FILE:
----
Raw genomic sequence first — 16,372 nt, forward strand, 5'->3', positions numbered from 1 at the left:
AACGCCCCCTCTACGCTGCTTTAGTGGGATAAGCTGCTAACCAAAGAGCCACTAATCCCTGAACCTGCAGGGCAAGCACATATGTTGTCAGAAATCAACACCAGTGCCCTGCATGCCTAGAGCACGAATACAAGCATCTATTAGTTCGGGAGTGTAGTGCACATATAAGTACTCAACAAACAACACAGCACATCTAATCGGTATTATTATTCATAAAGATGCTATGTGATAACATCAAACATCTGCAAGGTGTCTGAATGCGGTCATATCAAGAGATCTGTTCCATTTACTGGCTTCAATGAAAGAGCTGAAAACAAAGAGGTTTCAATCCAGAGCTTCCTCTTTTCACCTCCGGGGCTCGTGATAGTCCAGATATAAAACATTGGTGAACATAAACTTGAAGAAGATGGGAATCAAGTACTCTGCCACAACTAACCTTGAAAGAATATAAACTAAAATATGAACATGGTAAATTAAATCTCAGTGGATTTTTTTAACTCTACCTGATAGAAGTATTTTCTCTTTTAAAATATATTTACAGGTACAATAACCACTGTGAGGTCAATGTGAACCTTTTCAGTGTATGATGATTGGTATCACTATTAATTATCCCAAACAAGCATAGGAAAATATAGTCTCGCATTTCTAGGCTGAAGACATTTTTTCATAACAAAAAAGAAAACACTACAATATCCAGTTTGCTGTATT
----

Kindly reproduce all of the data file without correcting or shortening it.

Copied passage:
Raw genomic sequence first — 16,372 nt, forward strand, 5'->3', positions numbered from 1 at the left:
AACGCCCCCTCTACGCTGCTTTAGTGGGATAAGCTGCTAACCAAAGAGCCACTAATCCCTGAACCTGCAGGGCAAGCACATATGTTGTCAGAAATCAACACCAGTGCCCTGCATGCCTAGAGCACGAATACAAGCATCTATTAGTTCGGGAGTGTAGTGCACATATAAGTACTCAACAAACAACACAGCACATCTAATCGGTATTATTATTCATAAAGATGCTATGTGATAACATCAAACATCTGCAAGGTGTCTGAATGCGGTCATATCAAGAGATCTGTTCCATTTACTGGCTTCAATGAAAGAGCTGAAAACAAAGAGGTTTCAATCCAGAGCTTCCTCTTTTCACCTCCGGGGCTCGTGATAGTCCAGATATAAAACATTGGTGAACATAAACTTGAAGAAGATGGGAATCAAGTACTCTGCCACAACTAACCTTGAAAGAATATAAACTAAAATATGAACATGGTAAATTAAATCTCAGTGGATTTTTTTAACTCTACCTGATAGAAGTATTTTCTCTTTTAAAATATATTTACAGGTACAATAACCACTGTGAGGTCAATGTGAACCTTTTCAGTGTATGATGATTGGTATCACTATTAATTATCCCAAACAAGCATAGGAAAATATAGTCTCGCATTTCTAGGCTGAAGACATTTTTTCATAACAAAAAAGAAAACACTACAATATCCAGTTTGCTGTATT